Investigational New Drugs 07/2015; 33(5). DOI:10.1007/s10637-015-0266-y · 2.92 Impact Factor
[Show abstract][Hide abstract] ABSTRACT: The antiestrogenic drug tamoxifen is widely used in the treatment of estrogen receptor-α-positive breast cancer and substantially decreases recurrence and mortality rates. However, high interindividual variability in response is observed, calling for a personalized approach to tamoxifen treatment. Tamoxifen is bioactivated by cytochrome P450 (CYP) enzymes such as CYP2B6, CYP2C9, CYP2C19, CYP2D6 and CYP3A4/5, resulting in the formation of active metabolites, including 4-hydroxy-tamoxifen and endoxifen. Therefore, polymorphisms in the genes encoding these enzymes are proposed to influence tamoxifen and active tamoxifen metabolites in the serum and consequently affect patient response rates. To tailor tamoxifen treatment, multiple studies have been performed to clarify the influence of polymorphisms on its pharmacokinetics and pharmacodynamics. Nevertheless, personalized treatment of tamoxifen based on genotyping has not yet met consensus. This article critically reviews the published data on the effect of various genetic polymorphisms on the pharmacokinetics and pharmacodynamics of tamoxifen, and reviews the clinical implications of its findings. For each CYP enzyme, the influence of polymorphisms on pharmacokinetic and pharmacodynamic outcome measures is described throughout this review. No clear effects on pharmacokinetics and pharmacodynamics were seen for various polymorphisms in the CYP encoding genes CYP2B6, CYP2C9, CYP2C19 and CYP3A4/5. For CYP2D6, there was a clear gene-exposure effect that was able to partially explain the interindividual variability in plasma concentrations of the pharmacologically most active metabolite endoxifen; however, a clear exposure-response effect remained controversial. These controversial findings and the partial contribution of genotype in explaining interindividual variability in plasma concentrations of, in particular, endoxifen, imply that tailored tamoxifen treatment may not be fully realized through pharmacogenetics of metabolizing enzymes alone.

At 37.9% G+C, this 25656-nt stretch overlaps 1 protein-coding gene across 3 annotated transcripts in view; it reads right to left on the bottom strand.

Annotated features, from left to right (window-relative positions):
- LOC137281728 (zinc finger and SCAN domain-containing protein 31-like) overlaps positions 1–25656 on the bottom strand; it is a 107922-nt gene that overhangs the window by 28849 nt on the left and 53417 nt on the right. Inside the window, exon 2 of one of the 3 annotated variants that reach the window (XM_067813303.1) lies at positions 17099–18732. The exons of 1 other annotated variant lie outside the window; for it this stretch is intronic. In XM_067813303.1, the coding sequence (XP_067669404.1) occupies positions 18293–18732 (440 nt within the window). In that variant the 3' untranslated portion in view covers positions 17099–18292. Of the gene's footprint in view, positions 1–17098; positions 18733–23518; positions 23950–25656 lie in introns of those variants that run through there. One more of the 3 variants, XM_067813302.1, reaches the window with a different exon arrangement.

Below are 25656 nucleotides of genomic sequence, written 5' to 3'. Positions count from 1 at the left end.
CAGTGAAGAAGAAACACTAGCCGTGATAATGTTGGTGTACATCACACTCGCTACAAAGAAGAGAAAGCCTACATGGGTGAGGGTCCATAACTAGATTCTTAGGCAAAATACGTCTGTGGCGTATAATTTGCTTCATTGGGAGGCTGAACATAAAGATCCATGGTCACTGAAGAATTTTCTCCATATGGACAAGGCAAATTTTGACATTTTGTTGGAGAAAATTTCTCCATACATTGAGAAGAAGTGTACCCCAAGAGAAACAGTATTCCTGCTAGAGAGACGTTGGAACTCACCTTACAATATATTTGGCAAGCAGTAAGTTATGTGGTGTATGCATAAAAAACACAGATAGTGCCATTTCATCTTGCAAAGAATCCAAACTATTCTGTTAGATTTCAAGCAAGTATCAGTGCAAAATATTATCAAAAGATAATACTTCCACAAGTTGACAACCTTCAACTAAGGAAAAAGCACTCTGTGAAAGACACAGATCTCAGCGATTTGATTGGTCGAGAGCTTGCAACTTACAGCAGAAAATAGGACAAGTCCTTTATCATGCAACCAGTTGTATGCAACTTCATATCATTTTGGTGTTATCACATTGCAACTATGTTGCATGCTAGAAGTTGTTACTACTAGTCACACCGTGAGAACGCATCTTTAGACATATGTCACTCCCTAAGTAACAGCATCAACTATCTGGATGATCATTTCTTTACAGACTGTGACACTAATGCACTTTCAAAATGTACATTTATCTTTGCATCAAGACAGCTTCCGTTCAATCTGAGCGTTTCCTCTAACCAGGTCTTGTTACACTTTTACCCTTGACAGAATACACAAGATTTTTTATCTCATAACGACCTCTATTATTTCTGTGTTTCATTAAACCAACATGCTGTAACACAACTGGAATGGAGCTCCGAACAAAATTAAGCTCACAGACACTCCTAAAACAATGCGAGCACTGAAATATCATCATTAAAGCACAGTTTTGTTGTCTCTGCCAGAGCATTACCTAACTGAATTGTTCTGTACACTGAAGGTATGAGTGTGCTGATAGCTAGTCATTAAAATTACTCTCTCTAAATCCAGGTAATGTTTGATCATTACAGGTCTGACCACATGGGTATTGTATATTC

[Show abstract][Hide abstract] ABSTRACT: Tamoxifen, an endocrine agent, is widely used in the treatment of estrogen receptor-positive breast cancer. It has greatly reduced recurrence and mortality rates of breast cancer patients, however, not all patients benefit from tamoxifen treatment as in about 25-30% of the patients the disease recurs. Many researchers have sought to find factors associated with endocrine treatment outcome in the past years, however this quest has not been finished yet. In this paper, we focus on a factor that might influence outcome of tamoxifen treatment; inter-patient variability in tamoxifen pharmacokinetics. In recent years it has become clear that tamoxifen undergoes extensive metabolism and that some of the formed metabolites are much more pharmacologically active than tamoxifen itself. Despite the wide inter-patient variability in tamoxifen pharmacokinetics and pharmacodynamics, all patients receive a standard dose of 20 mg tamoxifen per day. Different approaches can be pursued to individualize tamoxifen dosing; genotyping, phenotyping and therapeutic drug monitoring. Therapeutic drug monitoring seems the most direct and promising approach, however, further clinical research is warranted to establish the added value of individual dosing in tamoxifen treatment optimization.
Clinical Breast Cancer 04/2015; 15(4). DOI:10.1016/j.clbc.2015.04.005 · 2.11 Impact Factor
[Show abstract][Hide abstract] ABSTRACT: Handling of data below the lower limit of quantification (LLOQ), below the limit of quantification (BLOQ) in population pharmacokinetic (PopPK) analyses is important for reducing bias and imprecision in parameter estimation. We aimed to evaluate whether using the concentration data below the LLOQ has superior performance over several established methods. The performance of this approach (“All data”) was evaluated and compared to other methods: “Discard,” “LLOQ/2,” and “LIKE” (likelihood-based). An analytical and residual error model was constructed on the basis of in-house analytical method validations and analyses from literature, with additional included variability to account for model misspecification. Simulation analyses were performed for various levels of BLOQ, several structural PopPK models, and additional influences. Performance was evaluated by relative root mean squared error (RMSE), and run success for the various BLOQ approaches. Performance was also evaluated for a real PopPK data set. For all PopPK models and levels of censoring, RMSE values were lowest using “All data.” Performance of the “LIKE” method was better than the “LLOQ/2” or “Discard” method. Differences between all methods were small at the lowest level of BLOQ censoring. “LIKE” method resulted in low successful minimization (<50%) and covariance step success (<30%), although estimates were obtained in most runs (~90%). For the real PK data set (7.4% BLOQ), similar parameter estimates were obtained using all methods. Incorporation of BLOQ concentrations showed superior performance in terms of bias and precision over established BLOQ methods, and shown to be feasible in a real PopPK analysis.